Awards analysis is provided by Sean from @MathTeacherMovies.
There is nothing better than a movie theater. The chance for the art of cinema to transport you into another world will never stop bringing wonder to audiences young and old. Yet streaming services are trying to take that away from you and we must stop this at all costs….is something that the older members of the Academy would probably say. While theaters are my favorite place to be and the best way to watch a film, there is no denying the success and convenience of streaming services.
For the second year in a row, the Academy announced that they will continue to allow movies released via streaming services such as Netflix and Amazon to qualify for Academy Awards.
There are many theories and reactions to this news, but this announcement changes nothing about how the Academy feels towards films debuting on streaming services. This has nothing to say about the business of movie theaters and how they will suffer and/or prosper after this difficult time in the entertainment industry. This is more about the Academy’s relationship with both the theaters and streaming services and how this will probably not affect future awards at the Oscars.
When movies started to be shown exclusively on streamers, specifically Netflix, they were seen as a joke and never posed a real threat to other contenders in the Oscars race. Then, films released on Netflix started to improve in quality with accomplished actors and experienced directors signing on. But, they still did not qualify for Academy Award nominations because of a rule that stated a movie should be shown in theaters for a certain amount of time for consideration. To overcome this, Netflix obliged and its movies went to the theaters as it premiered to our living rooms. This is when Netflix films started to officially get some Oscar nominations… but then 2018 came along.
2018 was a strange year for the Oscars with many different front runners throughout the season. One of the most frequent and prominent front runners was Roma which was a tremendous cinematic achievement…coming from Netflix. This really did have the highest chance to win, but an older chapter of the Academy had a theater bias. Although Roma met the in-theater requirements and was nominated for several above the line awards including Best Picture and won Best Director, the final top award that night went to Green Book, which was not nearly as quality of a movie as Roma but was much more popular in theaters. This was due to a large group of older Academy members pushing purely in-theater movies instead of a movie released on Netflix. This wasn’t about Roma and wasn’t about Green Book, but about streaming vs theaters and the fact that no matter how heartfelt and well stylized a movie is, if it wasn’t in theaters, much of the Academy will not pay it heed.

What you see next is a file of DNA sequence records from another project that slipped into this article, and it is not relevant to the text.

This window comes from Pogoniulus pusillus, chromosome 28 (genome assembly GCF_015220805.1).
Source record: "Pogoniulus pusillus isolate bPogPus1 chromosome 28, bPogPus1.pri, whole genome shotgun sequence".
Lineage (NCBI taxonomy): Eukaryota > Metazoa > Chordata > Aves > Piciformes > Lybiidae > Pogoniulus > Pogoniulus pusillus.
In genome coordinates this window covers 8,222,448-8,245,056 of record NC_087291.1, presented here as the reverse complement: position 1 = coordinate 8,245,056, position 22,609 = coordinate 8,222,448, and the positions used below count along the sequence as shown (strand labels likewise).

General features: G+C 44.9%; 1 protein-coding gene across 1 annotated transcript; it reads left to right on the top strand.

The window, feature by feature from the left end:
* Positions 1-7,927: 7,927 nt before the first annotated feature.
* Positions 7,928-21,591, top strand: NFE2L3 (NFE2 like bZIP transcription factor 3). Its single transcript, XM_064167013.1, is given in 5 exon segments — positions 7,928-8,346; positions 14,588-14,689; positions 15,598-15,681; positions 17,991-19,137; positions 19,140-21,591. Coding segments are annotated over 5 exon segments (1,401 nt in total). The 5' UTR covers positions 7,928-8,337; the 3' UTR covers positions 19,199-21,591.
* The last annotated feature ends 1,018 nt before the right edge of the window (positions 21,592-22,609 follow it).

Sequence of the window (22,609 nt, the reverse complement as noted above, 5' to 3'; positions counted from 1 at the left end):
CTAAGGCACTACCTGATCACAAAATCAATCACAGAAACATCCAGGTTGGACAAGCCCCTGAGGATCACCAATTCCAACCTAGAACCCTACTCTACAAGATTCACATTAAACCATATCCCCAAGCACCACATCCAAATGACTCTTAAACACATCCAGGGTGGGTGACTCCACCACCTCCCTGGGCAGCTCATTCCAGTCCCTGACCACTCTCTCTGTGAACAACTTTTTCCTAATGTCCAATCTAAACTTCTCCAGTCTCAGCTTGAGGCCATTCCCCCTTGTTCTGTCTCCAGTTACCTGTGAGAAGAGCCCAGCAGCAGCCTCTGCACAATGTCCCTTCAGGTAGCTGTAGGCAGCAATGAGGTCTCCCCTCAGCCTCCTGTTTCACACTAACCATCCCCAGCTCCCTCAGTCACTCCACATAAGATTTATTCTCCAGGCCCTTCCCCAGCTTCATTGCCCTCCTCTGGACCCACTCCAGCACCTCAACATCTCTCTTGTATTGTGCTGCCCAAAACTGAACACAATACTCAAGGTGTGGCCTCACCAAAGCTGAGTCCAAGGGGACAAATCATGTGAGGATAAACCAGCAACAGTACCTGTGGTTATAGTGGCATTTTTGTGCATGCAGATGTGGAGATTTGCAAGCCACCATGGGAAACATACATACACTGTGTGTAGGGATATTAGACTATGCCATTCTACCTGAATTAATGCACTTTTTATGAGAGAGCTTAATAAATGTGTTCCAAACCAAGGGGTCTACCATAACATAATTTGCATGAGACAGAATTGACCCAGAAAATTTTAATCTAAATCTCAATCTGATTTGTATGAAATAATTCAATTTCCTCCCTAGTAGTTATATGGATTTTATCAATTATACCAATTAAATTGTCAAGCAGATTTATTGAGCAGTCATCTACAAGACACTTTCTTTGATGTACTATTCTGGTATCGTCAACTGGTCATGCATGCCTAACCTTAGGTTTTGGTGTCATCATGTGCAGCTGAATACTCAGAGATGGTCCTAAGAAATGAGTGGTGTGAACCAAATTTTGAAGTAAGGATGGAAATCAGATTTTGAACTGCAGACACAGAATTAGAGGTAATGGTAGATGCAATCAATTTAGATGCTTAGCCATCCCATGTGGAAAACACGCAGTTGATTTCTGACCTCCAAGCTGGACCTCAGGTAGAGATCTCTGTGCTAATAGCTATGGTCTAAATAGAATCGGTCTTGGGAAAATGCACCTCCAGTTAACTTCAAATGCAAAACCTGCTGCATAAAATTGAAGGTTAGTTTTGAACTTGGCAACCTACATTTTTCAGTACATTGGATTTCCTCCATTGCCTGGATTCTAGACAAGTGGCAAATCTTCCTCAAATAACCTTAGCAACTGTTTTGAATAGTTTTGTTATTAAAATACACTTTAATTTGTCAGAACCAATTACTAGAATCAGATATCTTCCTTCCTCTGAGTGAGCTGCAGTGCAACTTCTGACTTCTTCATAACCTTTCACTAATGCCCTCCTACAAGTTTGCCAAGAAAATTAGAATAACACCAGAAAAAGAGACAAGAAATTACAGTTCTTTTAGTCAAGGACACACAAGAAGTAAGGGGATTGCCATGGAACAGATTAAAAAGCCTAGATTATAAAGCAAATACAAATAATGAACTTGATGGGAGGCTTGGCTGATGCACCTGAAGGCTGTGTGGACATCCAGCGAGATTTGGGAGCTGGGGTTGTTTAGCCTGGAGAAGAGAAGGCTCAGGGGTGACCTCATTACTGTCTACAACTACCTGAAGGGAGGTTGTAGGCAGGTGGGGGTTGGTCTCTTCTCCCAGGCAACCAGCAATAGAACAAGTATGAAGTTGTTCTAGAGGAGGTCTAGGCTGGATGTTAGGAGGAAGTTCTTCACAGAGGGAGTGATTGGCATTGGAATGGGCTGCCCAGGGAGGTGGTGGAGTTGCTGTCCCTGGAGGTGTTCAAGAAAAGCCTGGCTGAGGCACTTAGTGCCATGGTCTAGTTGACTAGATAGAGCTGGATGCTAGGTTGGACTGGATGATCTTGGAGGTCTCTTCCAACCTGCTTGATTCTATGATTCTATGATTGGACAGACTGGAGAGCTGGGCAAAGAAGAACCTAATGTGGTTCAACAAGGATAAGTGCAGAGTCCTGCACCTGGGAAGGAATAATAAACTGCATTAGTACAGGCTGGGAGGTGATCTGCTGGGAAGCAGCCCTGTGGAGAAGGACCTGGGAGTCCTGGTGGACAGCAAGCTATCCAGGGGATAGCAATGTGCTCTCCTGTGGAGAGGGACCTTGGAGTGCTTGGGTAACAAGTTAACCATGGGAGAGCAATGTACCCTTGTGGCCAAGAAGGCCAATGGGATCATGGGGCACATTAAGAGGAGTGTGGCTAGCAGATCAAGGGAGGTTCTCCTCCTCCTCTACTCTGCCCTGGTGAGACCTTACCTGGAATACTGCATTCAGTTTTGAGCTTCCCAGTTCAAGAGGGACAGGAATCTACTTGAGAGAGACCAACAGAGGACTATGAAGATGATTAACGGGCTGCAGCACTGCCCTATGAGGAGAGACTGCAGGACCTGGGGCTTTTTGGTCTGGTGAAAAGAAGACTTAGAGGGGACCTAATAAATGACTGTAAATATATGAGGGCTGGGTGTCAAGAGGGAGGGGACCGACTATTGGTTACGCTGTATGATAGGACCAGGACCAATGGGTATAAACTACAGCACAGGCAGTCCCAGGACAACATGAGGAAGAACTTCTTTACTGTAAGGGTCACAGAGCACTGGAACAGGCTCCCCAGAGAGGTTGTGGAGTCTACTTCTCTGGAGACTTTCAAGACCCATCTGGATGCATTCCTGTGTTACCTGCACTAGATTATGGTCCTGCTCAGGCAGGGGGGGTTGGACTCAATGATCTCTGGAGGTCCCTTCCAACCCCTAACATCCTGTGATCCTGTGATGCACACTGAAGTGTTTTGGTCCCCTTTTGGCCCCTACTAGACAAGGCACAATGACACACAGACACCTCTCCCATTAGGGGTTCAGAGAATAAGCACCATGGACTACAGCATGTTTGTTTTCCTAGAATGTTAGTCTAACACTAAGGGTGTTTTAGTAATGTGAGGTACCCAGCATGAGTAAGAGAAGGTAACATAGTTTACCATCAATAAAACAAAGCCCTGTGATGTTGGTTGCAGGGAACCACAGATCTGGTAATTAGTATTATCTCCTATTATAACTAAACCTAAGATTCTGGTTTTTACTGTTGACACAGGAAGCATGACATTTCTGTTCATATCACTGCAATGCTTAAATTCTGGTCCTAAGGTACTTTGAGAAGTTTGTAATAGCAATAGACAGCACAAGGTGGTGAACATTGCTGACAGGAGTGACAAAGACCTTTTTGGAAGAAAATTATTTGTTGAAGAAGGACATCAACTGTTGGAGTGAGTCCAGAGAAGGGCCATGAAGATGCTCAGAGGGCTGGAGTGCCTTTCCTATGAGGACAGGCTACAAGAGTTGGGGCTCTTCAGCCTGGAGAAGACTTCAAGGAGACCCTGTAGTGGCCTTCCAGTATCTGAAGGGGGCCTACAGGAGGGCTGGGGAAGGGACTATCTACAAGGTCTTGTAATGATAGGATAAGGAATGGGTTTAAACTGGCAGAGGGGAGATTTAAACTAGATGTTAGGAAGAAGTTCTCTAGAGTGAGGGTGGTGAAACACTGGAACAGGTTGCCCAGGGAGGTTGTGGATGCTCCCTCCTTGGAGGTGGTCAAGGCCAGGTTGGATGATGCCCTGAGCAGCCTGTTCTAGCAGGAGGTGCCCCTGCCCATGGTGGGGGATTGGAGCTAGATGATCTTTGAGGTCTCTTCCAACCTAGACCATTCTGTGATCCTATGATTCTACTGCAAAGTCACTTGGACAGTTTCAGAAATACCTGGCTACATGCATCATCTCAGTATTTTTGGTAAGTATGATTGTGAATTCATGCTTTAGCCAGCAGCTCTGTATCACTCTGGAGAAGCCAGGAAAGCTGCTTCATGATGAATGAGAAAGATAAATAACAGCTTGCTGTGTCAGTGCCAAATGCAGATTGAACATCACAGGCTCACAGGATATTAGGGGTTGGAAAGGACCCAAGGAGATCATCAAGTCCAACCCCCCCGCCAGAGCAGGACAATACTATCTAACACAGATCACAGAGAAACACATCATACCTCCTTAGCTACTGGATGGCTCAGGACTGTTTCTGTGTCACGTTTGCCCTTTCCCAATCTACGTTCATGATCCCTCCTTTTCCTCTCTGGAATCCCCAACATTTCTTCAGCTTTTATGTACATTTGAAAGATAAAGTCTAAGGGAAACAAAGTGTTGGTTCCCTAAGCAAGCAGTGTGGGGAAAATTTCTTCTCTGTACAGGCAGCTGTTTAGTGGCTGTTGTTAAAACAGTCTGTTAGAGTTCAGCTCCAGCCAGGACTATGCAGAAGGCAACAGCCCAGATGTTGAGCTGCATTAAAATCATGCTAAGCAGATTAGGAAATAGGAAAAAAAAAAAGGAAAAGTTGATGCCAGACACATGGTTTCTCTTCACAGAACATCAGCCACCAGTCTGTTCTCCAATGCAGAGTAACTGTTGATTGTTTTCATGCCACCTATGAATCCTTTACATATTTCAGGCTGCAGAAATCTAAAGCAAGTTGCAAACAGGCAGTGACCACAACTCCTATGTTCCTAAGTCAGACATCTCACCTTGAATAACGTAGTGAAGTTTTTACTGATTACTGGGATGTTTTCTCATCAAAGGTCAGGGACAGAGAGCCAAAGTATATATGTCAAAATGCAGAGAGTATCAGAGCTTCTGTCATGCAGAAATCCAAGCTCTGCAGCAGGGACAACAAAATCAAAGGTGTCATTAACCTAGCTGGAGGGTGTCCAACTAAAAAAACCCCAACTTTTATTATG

The next year, Netflix came back with a vengeance in 2019 with above the line nominations in Marriage Story, The Two Popes, and The Irishman. While they were never considered the front runner for Best Picture, they were very popular with audiences and garnered lots of buzz. These films were rightfully overshadowed by the unstoppable hit of Parasite. The Irishman was notably shut out with eleven losses.
While streaming services hadn’t quite declared a victory over theaters, it was starting to become apparent that streaming was catching up with the theaters. Then the pandemic gave streaming a tremendous advantage. Theaters closed and streaming became the only way to see a movie. Movies were either pushed back a year or debuted on various streaming services. Because of this, the Academy was practically forced to allow all movies that debuted on streaming services and weren’t shown in theaters to qualify for Oscars.
This was Netflix’s chance to finally win the big awards and it had two front runners in Mank and The Trial of the Chicago 7! There were also performance wins expected for Ma Rainey’s Black Bottom. However, with the exception of a few technicals, most of these films were not given any awards of impact. These awards fell to Nomadland, The Father, Promising Young Woman and Minari which are movies that eventually ended up on streaming or VOD services but still spent time in theaters first, making the argument that the Academy will still be drawn to films from the theater.
This brings us to the Academy’s recent announcement: even with the pandemic waning, the Academy upheld the same rule from last year, so Netflix and other streamers have another shot of qualifying for the Oscars without being in the theaters. In my mind, nothing will change. Regardless of the quality, there seems to be a contingent of the Academy that is biased toward the theater and against Netflix and Amazon.
This is not an article about streamers vs theaters, because if I am placed at that fork in the road I will find myself at the theaters every day. But even though the Academy is adjusting its rules to embrace streaming, it seems to be ignoring that outlet of art that is changing the game and possibly garnering more popularity and improving in quality.